The White Earth Band of Ojibwe Legally Recognized the Rights of Wild Rice. Here’s Why.
Editor’s Note: Originally published last year in YES! Magazine, this piece by Indigenous writer, scholar, and environmental justice thinker Winona Laduke lays out an important framework that has greatly informed our work at Deceleration–namely, the movement to recognize la madre tierra/nature as a rights-bearing subject. This movement is simultaneously an intellectual, legal, and ontological one, challenging the most foundational roots of environmental crisis in Western views of nature as property or commodity. ¶ Though published last February, this news from the White Earth band of Ojibwe remains highly significant to all communities fighting to preserve and protect relationships to land, water, and sky from predatory economic forces. This is especially true in light of the Trump Administration’s current deregulatory frenzy, which most recently has sought to roll back the Clean Water Act to exclude over half of U.S. wetlands from protection. ¶ This administration has, sadly, led us to expect these sorts of assaults on the natural world, but Laduke’s analysis suggests that the way forward lies not in fighting for our right to clean, healthy water. Rather, it lies in a call to recognize the inherent rights of the wetlands themselves—and all other species dependent on that water, including wild rice—to exist and thrive.
Winona Laduke/YES! Magazine
Manoomin (“wild rice”) now has legal rights. At the close of 2018, the White Earth band of Ojibwe passed a law formally recognizing the Rights of Manoomin. According to a resolution, these rights were recognized because “it has become necessary to provide a legal basis to protect wild rice and fresh water resources as part of our primary treaty foods for future generations.”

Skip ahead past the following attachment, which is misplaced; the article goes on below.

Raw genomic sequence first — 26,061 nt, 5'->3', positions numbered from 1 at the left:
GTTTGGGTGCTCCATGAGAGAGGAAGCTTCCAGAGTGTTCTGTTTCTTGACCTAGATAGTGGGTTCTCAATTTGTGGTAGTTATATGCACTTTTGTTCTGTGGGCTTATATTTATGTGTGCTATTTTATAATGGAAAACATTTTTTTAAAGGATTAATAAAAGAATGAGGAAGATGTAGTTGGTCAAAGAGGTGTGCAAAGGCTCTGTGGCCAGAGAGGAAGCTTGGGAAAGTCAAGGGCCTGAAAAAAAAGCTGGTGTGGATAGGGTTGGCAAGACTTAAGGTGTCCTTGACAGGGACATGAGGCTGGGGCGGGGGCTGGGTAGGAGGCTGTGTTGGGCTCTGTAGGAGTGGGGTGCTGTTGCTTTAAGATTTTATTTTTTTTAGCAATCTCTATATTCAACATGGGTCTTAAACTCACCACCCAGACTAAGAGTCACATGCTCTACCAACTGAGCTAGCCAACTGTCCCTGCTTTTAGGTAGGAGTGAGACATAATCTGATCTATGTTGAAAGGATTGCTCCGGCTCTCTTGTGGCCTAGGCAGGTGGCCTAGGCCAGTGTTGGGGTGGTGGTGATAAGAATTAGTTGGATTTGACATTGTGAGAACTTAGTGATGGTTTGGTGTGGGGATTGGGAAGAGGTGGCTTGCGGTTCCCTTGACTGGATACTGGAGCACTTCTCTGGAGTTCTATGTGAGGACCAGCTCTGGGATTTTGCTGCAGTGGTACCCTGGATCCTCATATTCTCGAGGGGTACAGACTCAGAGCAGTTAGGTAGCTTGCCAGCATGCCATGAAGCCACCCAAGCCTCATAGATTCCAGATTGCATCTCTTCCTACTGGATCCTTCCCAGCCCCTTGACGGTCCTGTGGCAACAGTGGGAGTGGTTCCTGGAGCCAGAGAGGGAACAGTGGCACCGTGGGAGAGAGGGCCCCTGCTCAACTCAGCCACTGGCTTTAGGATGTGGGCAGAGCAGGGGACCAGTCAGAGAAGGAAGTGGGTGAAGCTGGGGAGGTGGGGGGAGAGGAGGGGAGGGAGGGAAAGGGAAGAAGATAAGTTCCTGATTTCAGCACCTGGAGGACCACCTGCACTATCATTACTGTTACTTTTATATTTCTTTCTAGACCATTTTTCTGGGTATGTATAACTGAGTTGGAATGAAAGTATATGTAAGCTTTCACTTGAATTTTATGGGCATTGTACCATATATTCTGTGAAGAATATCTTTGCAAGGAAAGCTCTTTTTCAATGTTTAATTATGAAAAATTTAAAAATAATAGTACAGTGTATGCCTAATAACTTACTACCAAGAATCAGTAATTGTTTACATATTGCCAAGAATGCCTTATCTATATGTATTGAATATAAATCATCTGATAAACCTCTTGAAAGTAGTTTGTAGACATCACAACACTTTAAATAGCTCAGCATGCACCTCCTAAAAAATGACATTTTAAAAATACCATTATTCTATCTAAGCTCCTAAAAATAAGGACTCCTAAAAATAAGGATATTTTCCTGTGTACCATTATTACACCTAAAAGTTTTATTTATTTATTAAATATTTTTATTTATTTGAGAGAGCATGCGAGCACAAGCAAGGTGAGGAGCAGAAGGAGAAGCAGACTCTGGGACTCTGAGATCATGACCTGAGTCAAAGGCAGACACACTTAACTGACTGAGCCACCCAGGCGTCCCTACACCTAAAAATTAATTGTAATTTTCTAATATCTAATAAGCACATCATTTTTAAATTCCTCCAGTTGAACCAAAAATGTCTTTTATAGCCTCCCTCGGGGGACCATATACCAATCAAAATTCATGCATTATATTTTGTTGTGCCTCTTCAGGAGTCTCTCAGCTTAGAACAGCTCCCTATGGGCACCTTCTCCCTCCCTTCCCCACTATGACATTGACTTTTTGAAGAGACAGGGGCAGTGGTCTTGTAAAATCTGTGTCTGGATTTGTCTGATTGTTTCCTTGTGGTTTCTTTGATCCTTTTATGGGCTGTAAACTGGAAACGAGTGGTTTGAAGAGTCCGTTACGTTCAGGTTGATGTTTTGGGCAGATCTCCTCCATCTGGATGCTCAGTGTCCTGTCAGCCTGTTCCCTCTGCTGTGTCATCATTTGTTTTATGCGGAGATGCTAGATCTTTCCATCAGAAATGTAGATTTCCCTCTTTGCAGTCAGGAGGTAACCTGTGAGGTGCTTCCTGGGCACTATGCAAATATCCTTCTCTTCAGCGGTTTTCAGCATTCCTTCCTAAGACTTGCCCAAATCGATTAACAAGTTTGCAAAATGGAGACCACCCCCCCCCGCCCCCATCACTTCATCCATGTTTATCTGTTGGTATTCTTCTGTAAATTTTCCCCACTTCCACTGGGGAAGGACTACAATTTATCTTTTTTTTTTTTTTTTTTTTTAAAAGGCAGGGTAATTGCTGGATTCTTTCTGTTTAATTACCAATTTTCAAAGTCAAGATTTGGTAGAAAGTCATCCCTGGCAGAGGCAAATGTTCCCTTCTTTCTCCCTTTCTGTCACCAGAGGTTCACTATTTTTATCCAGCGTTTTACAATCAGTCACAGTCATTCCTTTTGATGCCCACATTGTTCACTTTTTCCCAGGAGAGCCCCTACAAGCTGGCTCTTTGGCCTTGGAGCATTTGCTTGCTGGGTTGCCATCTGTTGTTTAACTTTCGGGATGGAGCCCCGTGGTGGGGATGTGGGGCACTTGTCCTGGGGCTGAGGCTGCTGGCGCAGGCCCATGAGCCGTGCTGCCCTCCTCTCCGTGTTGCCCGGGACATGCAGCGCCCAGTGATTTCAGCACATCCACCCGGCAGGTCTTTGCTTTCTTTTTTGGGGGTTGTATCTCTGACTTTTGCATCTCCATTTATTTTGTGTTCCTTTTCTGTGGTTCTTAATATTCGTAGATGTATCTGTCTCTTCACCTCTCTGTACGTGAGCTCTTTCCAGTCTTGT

This reflects traditional laws of Anishinaabe people, now codified by the tribal government. White Earth’s action follows a similar resolution by the 1855 Treaty Authority.
The law begins:
“Manoomin, or wild rice, within all the Chippewa ceded territories, possesses inherent rights to exist, flourish, regenerate, and evolve, as well as inherent rights to restoration, recovery, and preservation.”
The Rights of Manoomin include: “The right to clean water and freshwater habitat, the right to a natural environment free from industrial pollution, the right to a healthy, stable climate free from human-caused climate change impacts, the right to be free from patenting, the right to be free from contamination by genetically engineered organisms.”
The Rights of Manoomin are modeled after the Rights of Nature, recognized in courts and adopted internationally during the last decade. In 2008, Ecuador and Bolivia both added Rights of Nature clauses to their constitutions. In 2016, the Ho-Chunk Nation in Wisconsin became the first U.S. tribe to adopt the Rights of Nature, and in 2017 the Ponca Nation in Oklahoma became the second. Also in 2017, the New Zealand government granted the Whanganui River the full legal rights of a person as part of its settlement with the Whanganui iwi, a Maori people. That’s the third largest river in Aotearoa (“New Zealand”). India granted full legal rights to the Ganges and Yamuna rivers. The Himalayan Glaciers are also recognized as having rights to exist.
This work internationally is intended to bring jurisprudence into accordance with ecological laws and address the protection of natural ecosystems, which has fallen short in most legal systems.
As the Global Alliance for the Rights of Nature explains on its website: